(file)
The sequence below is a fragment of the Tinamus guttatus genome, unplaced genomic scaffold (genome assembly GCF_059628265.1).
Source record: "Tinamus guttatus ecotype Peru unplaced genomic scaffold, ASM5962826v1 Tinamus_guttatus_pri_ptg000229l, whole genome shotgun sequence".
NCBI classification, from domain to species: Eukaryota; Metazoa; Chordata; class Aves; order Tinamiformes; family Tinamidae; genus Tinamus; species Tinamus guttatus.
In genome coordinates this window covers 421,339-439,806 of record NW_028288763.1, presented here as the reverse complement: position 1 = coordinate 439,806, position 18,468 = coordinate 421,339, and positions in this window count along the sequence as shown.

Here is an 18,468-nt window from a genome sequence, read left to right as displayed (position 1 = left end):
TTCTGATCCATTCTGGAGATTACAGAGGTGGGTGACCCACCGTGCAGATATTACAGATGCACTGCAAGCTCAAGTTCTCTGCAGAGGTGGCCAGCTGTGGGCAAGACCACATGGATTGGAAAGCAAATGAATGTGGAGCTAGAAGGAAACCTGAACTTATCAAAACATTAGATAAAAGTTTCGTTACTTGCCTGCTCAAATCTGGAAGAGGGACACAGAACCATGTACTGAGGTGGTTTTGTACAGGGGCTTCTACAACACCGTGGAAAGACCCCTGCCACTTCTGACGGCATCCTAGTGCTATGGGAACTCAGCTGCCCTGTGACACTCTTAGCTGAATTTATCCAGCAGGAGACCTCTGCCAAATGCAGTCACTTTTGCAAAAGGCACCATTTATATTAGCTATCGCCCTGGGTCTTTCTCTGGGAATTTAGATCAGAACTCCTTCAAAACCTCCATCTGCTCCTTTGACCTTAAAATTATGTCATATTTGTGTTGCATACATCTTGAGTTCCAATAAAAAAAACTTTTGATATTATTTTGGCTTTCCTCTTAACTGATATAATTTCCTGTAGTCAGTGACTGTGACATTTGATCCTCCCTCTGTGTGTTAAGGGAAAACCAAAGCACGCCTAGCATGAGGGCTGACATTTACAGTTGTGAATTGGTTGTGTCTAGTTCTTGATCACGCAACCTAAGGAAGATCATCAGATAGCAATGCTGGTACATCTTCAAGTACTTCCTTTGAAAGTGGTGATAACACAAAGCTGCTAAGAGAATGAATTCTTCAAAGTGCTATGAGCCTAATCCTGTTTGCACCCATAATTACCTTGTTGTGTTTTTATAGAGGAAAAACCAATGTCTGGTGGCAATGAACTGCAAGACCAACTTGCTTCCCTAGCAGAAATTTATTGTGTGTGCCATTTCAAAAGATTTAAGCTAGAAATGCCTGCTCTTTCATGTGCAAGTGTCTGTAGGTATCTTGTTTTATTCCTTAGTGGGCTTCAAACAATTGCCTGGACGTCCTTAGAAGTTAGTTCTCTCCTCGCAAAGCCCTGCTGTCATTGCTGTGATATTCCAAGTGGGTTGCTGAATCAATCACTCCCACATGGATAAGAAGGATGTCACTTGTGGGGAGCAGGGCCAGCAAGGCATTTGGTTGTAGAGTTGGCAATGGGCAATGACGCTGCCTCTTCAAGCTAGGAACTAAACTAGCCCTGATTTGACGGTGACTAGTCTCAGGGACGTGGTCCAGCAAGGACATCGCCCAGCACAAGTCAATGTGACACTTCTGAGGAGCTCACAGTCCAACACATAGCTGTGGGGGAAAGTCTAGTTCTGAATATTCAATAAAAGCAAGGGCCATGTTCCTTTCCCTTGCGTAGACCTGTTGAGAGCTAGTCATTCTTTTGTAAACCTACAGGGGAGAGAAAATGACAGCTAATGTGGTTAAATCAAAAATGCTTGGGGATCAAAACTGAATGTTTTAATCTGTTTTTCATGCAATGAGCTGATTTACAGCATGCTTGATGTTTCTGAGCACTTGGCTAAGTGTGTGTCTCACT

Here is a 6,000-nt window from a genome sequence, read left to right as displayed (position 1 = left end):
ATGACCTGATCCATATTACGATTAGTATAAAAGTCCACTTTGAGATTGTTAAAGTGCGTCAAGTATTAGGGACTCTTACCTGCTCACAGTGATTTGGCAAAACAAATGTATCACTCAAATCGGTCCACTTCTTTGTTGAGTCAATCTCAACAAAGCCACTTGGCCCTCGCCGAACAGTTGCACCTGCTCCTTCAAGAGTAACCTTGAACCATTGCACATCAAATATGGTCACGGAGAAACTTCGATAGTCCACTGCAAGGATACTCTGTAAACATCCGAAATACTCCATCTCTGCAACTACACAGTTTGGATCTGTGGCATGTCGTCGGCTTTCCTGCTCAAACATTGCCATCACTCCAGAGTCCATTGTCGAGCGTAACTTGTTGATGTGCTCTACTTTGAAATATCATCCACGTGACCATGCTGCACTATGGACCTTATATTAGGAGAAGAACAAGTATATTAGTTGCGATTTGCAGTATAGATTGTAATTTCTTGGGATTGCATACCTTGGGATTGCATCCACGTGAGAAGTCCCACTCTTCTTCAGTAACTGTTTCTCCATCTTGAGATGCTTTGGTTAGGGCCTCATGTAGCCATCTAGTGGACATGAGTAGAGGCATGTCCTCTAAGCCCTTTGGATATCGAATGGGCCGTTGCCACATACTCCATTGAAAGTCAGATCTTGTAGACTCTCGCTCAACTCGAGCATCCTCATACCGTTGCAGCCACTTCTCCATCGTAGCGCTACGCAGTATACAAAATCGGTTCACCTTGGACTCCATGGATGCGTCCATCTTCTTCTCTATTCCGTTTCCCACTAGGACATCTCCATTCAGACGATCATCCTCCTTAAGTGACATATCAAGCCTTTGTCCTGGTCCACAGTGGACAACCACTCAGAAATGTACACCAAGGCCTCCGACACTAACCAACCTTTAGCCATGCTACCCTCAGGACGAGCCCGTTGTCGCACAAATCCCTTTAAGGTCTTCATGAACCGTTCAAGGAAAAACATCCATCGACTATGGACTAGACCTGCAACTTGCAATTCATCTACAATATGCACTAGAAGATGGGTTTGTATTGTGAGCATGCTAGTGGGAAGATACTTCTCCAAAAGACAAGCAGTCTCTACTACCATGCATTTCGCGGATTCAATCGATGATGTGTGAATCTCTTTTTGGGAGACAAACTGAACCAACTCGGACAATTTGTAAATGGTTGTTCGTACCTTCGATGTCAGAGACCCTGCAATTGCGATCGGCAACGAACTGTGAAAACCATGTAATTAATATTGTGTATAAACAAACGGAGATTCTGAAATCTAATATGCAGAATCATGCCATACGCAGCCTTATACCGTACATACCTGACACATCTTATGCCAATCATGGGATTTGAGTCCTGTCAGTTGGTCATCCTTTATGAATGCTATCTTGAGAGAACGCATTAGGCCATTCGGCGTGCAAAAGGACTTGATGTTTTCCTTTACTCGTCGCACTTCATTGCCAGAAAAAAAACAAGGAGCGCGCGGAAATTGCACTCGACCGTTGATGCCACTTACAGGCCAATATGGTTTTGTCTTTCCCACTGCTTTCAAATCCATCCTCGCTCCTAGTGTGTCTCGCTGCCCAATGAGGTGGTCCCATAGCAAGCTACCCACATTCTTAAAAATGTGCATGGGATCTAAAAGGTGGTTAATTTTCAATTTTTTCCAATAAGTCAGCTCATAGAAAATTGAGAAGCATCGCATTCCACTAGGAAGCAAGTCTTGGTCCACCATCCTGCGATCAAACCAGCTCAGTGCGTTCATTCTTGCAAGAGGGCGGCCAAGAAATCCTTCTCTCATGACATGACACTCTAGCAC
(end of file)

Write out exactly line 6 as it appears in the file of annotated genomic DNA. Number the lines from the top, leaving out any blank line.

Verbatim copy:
TTCTGATCCATTCTGGAGATTACAGAGGTGGGTGACCCACCGTGCAGATATTACAGATGCACTGCAAGCTCAAGTTCTCTGCAGAGGTGGCCAGCTGTGGGCAAGACCACATGGATTGGAAAGCAAATGAATGTGGAGCTAGAAGGAAACCTGAACTTATCAAAACATTAGATAAAAGTTTCGTTACTTGCCTGCTCAAATCTGGAAGAGGGACACAGAACCATGTACTGAGGTGGTTTTGTACAGGGGCTTCTACAACACCGTGGAAAGACCCCTGCCACTTCTGACGGCATCCTAGTGCTATGGGAACTCAGCTGCCCTGTGACACTCTTAGCTGAATTTATCCAGCAGGAGACCTCTGCCAAATGCAGTCACTTTTGCAAAAGGCACCATTTATATTAGCTATCGCCCTGGGTCTTTCTCTGGGAATTTAGATCAGAACTCCTTCAAAACCTCCATCTGCTCCTTTGACCTTAAAATTATGTCATATTTGTGTTGCATACATCTTGAGTTCCAATAAAAAAAACTTTTGATATTATTTTGGCTTTCCTCTTAACTGATATAATTTCCTGTAGTCAGTGACTGTGACATTTGATCCTCCCTCTGTGTGTTAAGGGAAAACCAAAGCACGCCTAGCATGAGGGCTGACATTTACAGTTGTGAATTGGTTGTGTCTAGTTCTTGATCACGCAACCTAAGGAAGATCATCAGATAGCAATGCTGGTACATCTTCAAGTACTTCCTTTGAAAGTGGTGATAACACAAAGCTGCTAAGAGAATGAATTCTTCAAAGTGCTATGAGCCTAATCCTGTTTGCACCCATAATTACCTTGTTGTGTTTTTATAGAGGAAAAACCAATGTCTGGTGGCAATGAACTGCAAGACCAACTTGCTTCCCTAGCAGAAATTTATTGTGTGTGCCATTTCAAAAGATTTAAGCTAGAAATGCCTGCTCTTTCATGTGCAAGTGTCTGTAGGTATCTTGTTTTATTCCTTAGTGGGCTTCAAACAATTGCCTGGACGTCCTTAGAAGTTAGTTCTCTCCTCGCAAAGCCCTGCTGTCATTGCTGTGATATTCCAAGTGGGTTGCTGAATCAATCACTCCCACATGGATAAGAAGGATGTCACTTGTGGGGAGCAGGGCCAGCAAGGCATTTGGTTGTAGAGTTGGCAATGGGCAATGACGCTGCCTCTTCAAGCTAGGAACTAAACTAGCCCTGATTTGACGGTGACTAGTCTCAGGGACGTGGTCCAGCAAGGACATCGCCCAGCACAAGTCAATGTGACACTTCTGAGGAGCTCACAGTCCAACACATAGCTGTGGGGGAAAGTCTAGTTCTGAATATTCAATAAAAGCAAGGGCCATGTTCCTTTCCCTTGCGTAGACCTGTTGAGAGCTAGTCATTCTTTTGTAAACCTACAGGGGAGAGAAAATGACAGCTAATGTGGTTAAATCAAAAATGCTTGGGGATCAAAACTGAATGTTTTAATCTGTTTTTCATGCAATGAGCTGATTTACAGCATGCTTGATGTTTCTGAGCACTTGGCTAAGTGTGTGTCTCACT